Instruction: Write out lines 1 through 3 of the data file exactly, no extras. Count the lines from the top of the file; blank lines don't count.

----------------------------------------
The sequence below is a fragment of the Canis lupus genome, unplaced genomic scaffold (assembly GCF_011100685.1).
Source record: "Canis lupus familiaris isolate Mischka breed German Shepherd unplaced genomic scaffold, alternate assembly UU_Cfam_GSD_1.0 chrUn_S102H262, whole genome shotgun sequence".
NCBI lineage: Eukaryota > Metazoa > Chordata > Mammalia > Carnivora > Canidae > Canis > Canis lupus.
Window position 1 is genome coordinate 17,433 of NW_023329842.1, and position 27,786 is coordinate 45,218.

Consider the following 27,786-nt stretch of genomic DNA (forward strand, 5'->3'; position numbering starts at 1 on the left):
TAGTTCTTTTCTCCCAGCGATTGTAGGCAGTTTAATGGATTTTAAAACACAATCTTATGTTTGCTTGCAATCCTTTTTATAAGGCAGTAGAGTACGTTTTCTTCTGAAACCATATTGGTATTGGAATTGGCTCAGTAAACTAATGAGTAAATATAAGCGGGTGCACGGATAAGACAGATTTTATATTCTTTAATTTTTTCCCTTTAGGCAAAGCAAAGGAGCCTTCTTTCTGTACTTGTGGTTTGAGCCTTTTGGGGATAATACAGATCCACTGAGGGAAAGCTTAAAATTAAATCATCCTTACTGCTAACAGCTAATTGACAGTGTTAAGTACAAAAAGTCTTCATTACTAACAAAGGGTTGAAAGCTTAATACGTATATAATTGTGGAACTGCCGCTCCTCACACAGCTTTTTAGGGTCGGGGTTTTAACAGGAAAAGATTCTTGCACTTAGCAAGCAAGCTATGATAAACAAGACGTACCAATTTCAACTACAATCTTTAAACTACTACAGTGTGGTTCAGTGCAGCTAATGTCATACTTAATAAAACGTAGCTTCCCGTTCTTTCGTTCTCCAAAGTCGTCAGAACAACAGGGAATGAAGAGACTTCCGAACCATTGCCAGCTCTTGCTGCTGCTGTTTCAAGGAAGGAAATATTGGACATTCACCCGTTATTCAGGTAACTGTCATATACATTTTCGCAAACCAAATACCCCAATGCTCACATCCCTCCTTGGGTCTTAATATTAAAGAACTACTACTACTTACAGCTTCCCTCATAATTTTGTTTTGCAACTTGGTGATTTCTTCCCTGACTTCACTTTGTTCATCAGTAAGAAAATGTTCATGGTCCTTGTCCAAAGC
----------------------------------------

The sequence below is a fragment of the Canis lupus genome, unplaced genomic scaffold (assembly GCF_011100685.1).
Source record: "Canis lupus familiaris isolate Mischka breed German Shepherd unplaced genomic scaffold, alternate assembly UU_Cfam_GSD_1.0 chrUn_S102H262, whole genome shotgun sequence".
NCBI lineage: Eukaryota > Metazoa > Chordata > Mammalia > Carnivora > Canidae > Canis > Canis lupus.